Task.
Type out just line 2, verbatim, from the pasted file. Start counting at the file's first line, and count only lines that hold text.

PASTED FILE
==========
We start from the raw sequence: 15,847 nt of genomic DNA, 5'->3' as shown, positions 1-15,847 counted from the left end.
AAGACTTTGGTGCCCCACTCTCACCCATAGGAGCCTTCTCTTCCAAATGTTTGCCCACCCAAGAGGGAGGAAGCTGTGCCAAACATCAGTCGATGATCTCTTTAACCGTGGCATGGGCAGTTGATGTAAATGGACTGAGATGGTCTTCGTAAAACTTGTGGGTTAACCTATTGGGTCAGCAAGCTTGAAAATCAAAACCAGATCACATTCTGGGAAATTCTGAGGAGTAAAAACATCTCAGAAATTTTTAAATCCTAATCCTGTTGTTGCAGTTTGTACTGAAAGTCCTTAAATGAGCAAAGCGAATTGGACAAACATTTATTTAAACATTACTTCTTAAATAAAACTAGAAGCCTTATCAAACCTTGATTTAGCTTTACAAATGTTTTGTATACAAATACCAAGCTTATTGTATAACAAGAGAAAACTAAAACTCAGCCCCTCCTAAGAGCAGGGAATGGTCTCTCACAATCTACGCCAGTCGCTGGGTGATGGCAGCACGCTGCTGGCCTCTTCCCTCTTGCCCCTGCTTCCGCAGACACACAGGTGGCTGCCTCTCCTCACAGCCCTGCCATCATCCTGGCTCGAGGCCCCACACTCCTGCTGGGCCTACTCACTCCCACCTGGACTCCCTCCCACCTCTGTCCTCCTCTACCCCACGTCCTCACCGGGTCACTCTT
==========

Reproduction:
AAGACTTTGGTGCCCCACTCTCACCCATAGGAGCCTTCTCTTCCAAATGTTTGCCCACCCAAGAGGGAGGAAGCTGTGCCAAACATCAGTCGATGATCTCTTTAACCGTGGCATGGGCAGTTGATGTAAATGGACTGAGATGGTCTTCGTAAAACTTGTGGGTTAACCTATTGGGTCAGCAAGCTTGAAAATCAAAACCAGATCACATTCTGGGAAATTCTGAGGAGTAAAAACATCTCAGAAATTTTTAAATCCTAATCCTGTTGTTGCAGTTTGTACTGAAAGTCCTTAAATGAGCAAAGCGAATTGGACAAACATTTATTTAAACATTACTTCTTAAATAAAACTAGAAGCCTTATCAAACCTTGATTTAGCTTTACAAATGTTTTGTATACAAATACCAAGCTTATTGTATAACAAGAGAAAACTAAAACTCAGCCCCTCCTAAGAGCAGGGAATGGTCTCTCACAATCTACGCCAGTCGCTGGGTGATGGCAGCACGCTGCTGGCCTCTTCCCTCTTGCCCCTGCTTCCGCAGACACACAGGTGGCTGCCTCTCCTCACAGCCCTGCCATCATCCTGGCTCGAGGCCCCACACTCCTGCTGGGCCTACTCACTCCCACCTGGACTCCCTCCCACCTCTGTCCTCCTCTACCCCACGTCCTCACCGGGTCACTCTT